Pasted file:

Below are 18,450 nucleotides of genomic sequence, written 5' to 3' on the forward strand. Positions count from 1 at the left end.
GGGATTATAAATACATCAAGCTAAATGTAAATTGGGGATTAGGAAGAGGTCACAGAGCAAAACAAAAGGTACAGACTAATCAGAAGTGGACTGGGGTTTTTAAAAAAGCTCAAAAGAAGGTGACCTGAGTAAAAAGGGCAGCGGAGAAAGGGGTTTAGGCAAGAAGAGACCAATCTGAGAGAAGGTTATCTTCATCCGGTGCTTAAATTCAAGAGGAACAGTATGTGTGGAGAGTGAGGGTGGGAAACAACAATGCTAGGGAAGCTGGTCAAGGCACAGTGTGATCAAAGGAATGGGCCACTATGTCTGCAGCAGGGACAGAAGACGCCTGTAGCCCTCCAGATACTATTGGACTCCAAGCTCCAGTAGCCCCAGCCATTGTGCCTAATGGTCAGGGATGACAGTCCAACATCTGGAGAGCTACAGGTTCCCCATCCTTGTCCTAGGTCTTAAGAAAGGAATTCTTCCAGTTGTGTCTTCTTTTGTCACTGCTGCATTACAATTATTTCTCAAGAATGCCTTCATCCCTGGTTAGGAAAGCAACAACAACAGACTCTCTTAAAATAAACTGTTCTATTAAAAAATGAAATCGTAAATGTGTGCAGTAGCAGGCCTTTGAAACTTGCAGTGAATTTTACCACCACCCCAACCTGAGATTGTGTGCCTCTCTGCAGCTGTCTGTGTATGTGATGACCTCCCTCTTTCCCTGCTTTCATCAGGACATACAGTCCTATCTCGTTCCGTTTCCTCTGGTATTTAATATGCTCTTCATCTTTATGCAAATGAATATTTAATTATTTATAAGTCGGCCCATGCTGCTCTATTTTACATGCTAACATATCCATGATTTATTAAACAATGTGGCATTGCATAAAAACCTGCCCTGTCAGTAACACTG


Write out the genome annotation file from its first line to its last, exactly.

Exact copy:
Below are 18,450 nucleotides of genomic sequence, written 5' to 3' on the forward strand. Positions count from 1 at the left end.
GGGATTATAAATACATCAAGCTAAATGTAAATTGGGGATTAGGAAGAGGTCACAGAGCAAAACAAAAGGTACAGACTAATCAGAAGTGGACTGGGGTTTTTAAAAAAGCTCAAAAGAAGGTGACCTGAGTAAAAAGGGCAGCGGAGAAAGGGGTTTAGGCAAGAAGAGACCAATCTGAGAGAAGGTTATCTTCATCCGGTGCTTAAATTCAAGAGGAACAGTATGTGTGGAGAGTGAGGGTGGGAAACAACAATGCTAGGGAAGCTGGTCAAGGCACAGTGTGATCAAAGGAATGGGCCACTATGTCTGCAGCAGGGACAGAAGACGCCTGTAGCCCTCCAGATACTATTGGACTCCAAGCTCCAGTAGCCCCAGCCATTGTGCCTAATGGTCAGGGATGACAGTCCAACATCTGGAGAGCTACAGGTTCCCCATCCTTGTCCTAGGTCTTAAGAAAGGAATTCTTCCAGTTGTGTCTTCTTTTGTCACTGCTGCATTACAATTATTTCTCAAGAATGCCTTCATCCCTGGTTAGGAAAGCAACAACAACAGACTCTCTTAAAATAAACTGTTCTATTAAAAAATGAAATCGTAAATGTGTGCAGTAGCAGGCCTTTGAAACTTGCAGTGAATTTTACCACCACCCCAACCTGAGATTGTGTGCCTCTCTGCAGCTGTCTGTGTATGTGATGACCTCCCTCTTTCCCTGCTTTCATCAGGACATACAGTCCTATCTCGTTCCGTTTCCTCTGGTATTTAATATGCTCTTCATCTTTATGCAAATGAATATTTAATTATTTATAAGTCGGCCCATGCTGCTCTATTTTACATGCTAACATATCCATGATTTATTAAACAATGTGGCATTGCATAAAAACCTGCCCTGTCAGTAACACTG